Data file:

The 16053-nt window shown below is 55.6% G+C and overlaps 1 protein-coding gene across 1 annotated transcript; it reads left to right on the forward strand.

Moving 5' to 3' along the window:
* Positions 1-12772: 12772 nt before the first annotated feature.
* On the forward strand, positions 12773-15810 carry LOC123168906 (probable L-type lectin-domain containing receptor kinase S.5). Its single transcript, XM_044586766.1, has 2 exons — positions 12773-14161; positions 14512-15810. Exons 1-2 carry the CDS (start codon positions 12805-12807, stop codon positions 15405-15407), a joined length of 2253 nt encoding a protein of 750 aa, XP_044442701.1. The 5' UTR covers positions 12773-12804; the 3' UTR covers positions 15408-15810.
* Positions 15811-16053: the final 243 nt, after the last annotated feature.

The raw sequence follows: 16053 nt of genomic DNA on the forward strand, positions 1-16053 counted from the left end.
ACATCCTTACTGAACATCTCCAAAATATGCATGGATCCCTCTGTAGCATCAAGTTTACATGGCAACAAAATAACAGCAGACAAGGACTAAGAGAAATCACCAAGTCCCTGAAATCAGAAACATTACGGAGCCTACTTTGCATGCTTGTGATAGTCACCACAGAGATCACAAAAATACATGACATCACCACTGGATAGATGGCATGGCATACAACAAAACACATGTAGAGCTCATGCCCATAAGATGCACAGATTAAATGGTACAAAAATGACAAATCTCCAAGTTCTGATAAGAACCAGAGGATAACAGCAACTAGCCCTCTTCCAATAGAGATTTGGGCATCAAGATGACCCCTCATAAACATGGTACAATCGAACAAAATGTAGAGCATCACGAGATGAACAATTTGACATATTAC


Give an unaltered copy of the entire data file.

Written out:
The 16053-nt window shown below is 55.6% G+C and overlaps 1 protein-coding gene across 1 annotated transcript; it reads left to right on the forward strand.

Moving 5' to 3' along the window:
* Positions 1-12772: 12772 nt before the first annotated feature.
* On the forward strand, positions 12773-15810 carry LOC123168906 (probable L-type lectin-domain containing receptor kinase S.5). Its single transcript, XM_044586766.1, has 2 exons — positions 12773-14161; positions 14512-15810. Exons 1-2 carry the CDS (start codon positions 12805-12807, stop codon positions 15405-15407), a joined length of 2253 nt encoding a protein of 750 aa, XP_044442701.1. The 5' UTR covers positions 12773-12804; the 3' UTR covers positions 15408-15810.
* Positions 15811-16053: the final 243 nt, after the last annotated feature.

The raw sequence follows: 16053 nt of genomic DNA on the forward strand, positions 1-16053 counted from the left end.
ACATCCTTACTGAACATCTCCAAAATATGCATGGATCCCTCTGTAGCATCAAGTTTACATGGCAACAAAATAACAGCAGACAAGGACTAAGAGAAATCACCAAGTCCCTGAAATCAGAAACATTACGGAGCCTACTTTGCATGCTTGTGATAGTCACCACAGAGATCACAAAAATACATGACATCACCACTGGATAGATGGCATGGCATACAACAAAACACATGTAGAGCTCATGCCCATAAGATGCACAGATTAAATGGTACAAAAATGACAAATCTCCAAGTTCTGATAAGAACCAGAGGATAACAGCAACTAGCCCTCTTCCAATAGAGATTTGGGCATCAAGATGACCCCTCATAAACATGGTACAATCGAACAAAATGTAGAGCATCACGAGATGAACAATTTGACATATTAC